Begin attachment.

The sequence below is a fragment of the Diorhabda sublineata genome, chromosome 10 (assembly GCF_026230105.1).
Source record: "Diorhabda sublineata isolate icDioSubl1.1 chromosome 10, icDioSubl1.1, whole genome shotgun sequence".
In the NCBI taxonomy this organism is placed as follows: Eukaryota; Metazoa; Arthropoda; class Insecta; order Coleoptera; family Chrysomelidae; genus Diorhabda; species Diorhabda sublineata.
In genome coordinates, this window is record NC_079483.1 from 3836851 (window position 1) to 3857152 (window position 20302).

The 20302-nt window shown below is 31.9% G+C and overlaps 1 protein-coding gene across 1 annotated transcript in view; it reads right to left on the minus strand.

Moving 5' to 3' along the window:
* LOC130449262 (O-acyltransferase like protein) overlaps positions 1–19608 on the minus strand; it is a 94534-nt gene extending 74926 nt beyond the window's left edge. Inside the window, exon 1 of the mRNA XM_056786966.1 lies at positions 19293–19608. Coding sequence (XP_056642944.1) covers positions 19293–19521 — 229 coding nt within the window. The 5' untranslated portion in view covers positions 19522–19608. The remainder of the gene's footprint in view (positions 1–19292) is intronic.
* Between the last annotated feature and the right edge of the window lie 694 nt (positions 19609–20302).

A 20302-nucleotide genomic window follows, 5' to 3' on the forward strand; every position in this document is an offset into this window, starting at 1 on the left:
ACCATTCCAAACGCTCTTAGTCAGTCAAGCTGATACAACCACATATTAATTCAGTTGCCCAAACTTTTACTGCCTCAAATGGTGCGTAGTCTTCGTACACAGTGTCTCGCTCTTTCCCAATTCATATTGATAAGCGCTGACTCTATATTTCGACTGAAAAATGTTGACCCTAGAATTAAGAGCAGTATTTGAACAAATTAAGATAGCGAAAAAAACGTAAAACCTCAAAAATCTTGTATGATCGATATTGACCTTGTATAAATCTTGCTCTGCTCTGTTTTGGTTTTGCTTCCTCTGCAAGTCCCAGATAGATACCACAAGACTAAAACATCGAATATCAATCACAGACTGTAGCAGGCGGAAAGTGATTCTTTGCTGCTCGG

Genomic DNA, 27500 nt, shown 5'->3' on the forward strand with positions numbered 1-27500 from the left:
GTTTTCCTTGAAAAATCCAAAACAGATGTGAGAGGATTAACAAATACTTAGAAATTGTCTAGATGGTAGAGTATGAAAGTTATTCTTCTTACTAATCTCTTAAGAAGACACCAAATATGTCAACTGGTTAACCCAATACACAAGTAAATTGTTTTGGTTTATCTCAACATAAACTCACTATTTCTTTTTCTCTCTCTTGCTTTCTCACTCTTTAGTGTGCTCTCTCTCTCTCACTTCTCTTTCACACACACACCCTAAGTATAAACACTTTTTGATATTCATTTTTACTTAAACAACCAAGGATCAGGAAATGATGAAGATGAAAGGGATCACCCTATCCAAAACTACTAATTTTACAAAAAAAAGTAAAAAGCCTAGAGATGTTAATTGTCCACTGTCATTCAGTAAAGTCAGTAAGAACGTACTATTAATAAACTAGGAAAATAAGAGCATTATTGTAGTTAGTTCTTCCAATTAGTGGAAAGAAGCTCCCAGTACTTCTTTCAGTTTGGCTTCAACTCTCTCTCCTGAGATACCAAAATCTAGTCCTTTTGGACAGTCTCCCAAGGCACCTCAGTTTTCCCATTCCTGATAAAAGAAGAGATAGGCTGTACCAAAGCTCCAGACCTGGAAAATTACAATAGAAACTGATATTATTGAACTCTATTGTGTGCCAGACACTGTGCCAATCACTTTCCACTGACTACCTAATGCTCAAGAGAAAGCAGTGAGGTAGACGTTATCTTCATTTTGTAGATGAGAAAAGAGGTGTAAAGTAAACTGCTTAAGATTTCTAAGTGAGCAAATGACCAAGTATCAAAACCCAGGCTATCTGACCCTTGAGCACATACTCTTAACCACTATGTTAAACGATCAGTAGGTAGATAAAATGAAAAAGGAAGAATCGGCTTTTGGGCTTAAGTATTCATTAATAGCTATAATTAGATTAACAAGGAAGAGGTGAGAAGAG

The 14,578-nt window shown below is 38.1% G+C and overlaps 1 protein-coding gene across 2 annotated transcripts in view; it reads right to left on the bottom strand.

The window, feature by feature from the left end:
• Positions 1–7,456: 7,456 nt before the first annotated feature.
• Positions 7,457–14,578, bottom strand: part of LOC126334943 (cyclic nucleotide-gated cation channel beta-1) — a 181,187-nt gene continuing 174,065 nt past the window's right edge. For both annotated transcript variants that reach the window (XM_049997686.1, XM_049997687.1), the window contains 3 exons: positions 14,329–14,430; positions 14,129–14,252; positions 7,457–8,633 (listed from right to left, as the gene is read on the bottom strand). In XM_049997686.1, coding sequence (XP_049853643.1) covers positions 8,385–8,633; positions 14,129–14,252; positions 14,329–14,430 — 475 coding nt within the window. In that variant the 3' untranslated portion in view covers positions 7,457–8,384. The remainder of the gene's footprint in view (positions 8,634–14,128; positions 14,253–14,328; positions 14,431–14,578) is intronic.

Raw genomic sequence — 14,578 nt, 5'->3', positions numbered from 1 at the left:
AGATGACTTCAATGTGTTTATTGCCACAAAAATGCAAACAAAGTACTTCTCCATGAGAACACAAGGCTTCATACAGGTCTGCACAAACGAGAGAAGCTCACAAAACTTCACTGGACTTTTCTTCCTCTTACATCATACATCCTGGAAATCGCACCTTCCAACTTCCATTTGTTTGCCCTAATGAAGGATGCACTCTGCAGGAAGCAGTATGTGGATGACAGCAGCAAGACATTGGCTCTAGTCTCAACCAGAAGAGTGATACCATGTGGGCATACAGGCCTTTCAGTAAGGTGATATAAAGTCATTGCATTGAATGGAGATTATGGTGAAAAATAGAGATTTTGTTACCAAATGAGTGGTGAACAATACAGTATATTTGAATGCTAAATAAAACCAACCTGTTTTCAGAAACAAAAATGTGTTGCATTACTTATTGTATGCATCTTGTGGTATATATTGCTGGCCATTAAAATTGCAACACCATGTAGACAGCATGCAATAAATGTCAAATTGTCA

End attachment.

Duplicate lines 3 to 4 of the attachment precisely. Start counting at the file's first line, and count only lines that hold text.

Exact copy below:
In the NCBI taxonomy this organism is placed as follows: Eukaryota; Metazoa; Arthropoda; class Insecta; order Coleoptera; family Chrysomelidae; genus Diorhabda; species Diorhabda sublineata.
In genome coordinates, this window is record NC_079483.1 from 3836851 (window position 1) to 3857152 (window position 20302).